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Product Marketing Manager, former technical author, and a helping of content strategy on the side.

Technical communications – the business of eliminating poetry?

Published 25 September 2009 6:31 am

I just got back from the Technical Communication UK conference. It was pretty good, with excellent presentations from (among others) Chris Atherton, Gordon McLean, Matthew Ellison, and Kath Straub.

Looking back over my notes, for Kath Straub’s presentation Reading between the words… Using text formatting to increases persuasiveness and actionability of copy I’ve written:

“O Hai Tech Comms – T. S. Eliot totally pwns yr collective ass”

Oh, that’s going to take some explaining.

So, first off: what was the presentation about, and why was it interesting? The meat of it is that spacing (headings, line breaks, intra-word, etc) can be manipulated for ease of reading and comprehension. One of the phrases Kath used was “virtual commas”, which is to say using spaces as we might pauses in speech, to emphasise semantic blocks.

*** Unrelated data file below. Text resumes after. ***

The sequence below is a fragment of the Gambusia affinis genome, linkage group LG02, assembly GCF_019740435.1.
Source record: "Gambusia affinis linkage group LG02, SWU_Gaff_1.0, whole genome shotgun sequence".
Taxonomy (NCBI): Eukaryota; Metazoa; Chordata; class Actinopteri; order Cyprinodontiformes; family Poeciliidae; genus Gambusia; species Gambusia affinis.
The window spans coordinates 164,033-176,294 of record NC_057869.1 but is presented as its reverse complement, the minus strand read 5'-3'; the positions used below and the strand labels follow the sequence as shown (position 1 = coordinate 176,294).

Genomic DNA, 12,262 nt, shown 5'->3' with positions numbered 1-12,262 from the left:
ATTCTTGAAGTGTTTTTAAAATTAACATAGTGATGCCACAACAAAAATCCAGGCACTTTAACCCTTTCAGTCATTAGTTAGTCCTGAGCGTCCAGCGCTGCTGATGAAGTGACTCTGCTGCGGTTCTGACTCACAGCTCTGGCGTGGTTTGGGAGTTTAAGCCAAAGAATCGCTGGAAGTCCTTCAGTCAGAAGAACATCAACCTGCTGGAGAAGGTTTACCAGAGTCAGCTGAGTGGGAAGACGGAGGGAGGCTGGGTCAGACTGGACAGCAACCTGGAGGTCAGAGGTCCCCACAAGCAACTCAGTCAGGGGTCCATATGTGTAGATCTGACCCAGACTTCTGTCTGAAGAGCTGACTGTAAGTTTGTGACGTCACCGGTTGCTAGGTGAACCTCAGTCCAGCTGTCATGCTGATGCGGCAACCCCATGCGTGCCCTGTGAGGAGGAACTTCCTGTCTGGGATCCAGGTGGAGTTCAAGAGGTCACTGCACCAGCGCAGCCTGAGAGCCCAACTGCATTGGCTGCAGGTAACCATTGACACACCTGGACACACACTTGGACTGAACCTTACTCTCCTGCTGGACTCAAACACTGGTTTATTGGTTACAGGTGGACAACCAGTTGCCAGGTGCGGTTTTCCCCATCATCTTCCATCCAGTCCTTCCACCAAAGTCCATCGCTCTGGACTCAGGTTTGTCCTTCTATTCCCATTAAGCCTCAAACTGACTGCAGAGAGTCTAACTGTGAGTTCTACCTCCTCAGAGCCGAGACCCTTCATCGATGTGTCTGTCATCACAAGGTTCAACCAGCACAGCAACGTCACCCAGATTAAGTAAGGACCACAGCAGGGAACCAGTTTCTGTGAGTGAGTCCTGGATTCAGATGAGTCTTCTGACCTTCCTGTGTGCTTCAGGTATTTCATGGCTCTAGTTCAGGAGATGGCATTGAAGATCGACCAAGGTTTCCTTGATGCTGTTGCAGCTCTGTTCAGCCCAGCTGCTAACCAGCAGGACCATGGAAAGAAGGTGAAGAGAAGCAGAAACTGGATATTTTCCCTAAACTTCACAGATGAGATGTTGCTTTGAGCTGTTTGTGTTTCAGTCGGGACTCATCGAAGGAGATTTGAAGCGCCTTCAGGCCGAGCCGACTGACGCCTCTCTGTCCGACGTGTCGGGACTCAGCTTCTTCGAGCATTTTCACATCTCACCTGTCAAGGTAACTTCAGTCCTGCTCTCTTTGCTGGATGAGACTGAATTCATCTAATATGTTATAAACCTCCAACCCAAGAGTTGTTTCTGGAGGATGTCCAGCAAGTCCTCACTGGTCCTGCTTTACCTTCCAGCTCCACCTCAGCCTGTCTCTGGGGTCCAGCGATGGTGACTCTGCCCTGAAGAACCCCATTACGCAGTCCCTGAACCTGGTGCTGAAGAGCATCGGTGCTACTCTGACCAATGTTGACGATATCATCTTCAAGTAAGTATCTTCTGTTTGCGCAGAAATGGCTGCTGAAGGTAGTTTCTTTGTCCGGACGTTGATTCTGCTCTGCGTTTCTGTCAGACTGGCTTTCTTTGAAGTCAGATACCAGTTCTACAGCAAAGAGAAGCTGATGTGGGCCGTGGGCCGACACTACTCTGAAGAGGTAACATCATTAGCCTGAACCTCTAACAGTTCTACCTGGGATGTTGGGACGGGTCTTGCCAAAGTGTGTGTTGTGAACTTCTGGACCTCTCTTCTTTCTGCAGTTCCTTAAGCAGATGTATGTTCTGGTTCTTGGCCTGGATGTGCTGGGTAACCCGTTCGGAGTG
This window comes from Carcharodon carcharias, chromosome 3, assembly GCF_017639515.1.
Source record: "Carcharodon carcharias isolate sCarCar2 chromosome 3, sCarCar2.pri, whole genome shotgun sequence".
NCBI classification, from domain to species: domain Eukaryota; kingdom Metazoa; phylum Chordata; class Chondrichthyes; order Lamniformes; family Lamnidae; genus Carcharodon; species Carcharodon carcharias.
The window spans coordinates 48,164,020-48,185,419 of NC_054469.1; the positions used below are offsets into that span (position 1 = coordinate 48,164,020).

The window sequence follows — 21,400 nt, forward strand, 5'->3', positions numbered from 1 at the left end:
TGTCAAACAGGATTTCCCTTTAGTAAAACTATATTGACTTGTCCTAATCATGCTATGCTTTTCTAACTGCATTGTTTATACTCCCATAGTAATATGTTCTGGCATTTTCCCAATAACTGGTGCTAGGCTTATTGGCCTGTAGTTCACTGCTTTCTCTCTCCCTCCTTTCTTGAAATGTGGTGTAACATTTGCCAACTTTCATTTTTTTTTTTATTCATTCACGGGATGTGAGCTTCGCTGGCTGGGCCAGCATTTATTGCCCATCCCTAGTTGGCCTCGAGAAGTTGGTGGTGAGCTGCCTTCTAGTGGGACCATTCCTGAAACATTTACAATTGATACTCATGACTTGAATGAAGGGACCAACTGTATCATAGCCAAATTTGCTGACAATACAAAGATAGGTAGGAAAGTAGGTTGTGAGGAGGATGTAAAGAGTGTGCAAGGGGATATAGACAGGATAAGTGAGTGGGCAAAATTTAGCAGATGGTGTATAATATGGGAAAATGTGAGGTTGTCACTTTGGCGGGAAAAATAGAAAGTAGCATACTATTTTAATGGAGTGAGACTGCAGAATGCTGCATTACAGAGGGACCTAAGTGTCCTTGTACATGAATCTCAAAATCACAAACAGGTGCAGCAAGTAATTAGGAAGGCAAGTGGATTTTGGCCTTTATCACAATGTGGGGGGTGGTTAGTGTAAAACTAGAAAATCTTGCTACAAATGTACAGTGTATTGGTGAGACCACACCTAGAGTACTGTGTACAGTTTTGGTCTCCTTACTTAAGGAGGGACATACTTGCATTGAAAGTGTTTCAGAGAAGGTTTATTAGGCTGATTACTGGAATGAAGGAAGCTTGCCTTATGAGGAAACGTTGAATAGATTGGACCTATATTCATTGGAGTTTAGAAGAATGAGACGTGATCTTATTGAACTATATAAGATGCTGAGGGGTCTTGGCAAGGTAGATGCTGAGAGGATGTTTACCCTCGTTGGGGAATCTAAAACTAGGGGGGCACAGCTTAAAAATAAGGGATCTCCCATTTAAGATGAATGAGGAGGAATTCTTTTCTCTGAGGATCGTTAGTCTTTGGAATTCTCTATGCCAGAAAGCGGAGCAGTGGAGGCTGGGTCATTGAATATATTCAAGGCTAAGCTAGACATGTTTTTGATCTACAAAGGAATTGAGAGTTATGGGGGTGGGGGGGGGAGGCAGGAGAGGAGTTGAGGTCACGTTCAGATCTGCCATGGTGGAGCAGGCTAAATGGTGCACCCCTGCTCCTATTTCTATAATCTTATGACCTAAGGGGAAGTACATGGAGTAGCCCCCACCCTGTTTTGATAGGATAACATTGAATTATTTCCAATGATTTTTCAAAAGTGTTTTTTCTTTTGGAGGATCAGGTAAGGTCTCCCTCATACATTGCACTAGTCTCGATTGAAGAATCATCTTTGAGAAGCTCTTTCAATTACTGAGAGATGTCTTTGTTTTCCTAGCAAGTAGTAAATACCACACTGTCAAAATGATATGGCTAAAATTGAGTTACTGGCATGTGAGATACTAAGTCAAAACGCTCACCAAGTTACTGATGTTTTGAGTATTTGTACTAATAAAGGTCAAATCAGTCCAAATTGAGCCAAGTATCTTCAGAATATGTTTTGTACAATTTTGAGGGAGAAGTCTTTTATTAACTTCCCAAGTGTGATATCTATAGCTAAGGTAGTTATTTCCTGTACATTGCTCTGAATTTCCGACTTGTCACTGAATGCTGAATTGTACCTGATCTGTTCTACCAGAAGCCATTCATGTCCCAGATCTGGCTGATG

She gave a couple of interesting pathological examples – cases where something extra is needed to crystallise the meaning of a sentence. One caused an adolescent hissy fit from a couple of the crusty grammarians in the audience, and since I hadn’t realised that inelegantly unclear participles were quite so risqué, I’ll give the simple one instead:

“The chauffeur annoyed the man with the cigar.”

Who has the cigar? You probably can’t fix that with punctuation. You could do it with spoken emphasis, and, Kath argued, with spacing and formatting. You could adjust the intra-word spacing (or even intra-letter) to provide implicit grouping, for instance. You could also break the lines. Break at “annoyed”, and the man has the cigar. Break at “man”, and it’s the chauffeur puffing away instead.

So far, so glib. In practice, you’d re-write the sentence. But this was actually controversial in a room full of technical authors. I’ll get to why, but perhaps anybody with an English degree knows where I’m going with this. To a literary critic, a typography geek, a graphic designer, or more or less anybody who’s read a poem, it isn’t news that mis en page is semantic.

Here’s a nice simple example. Consider the first few lines of The Wasteland: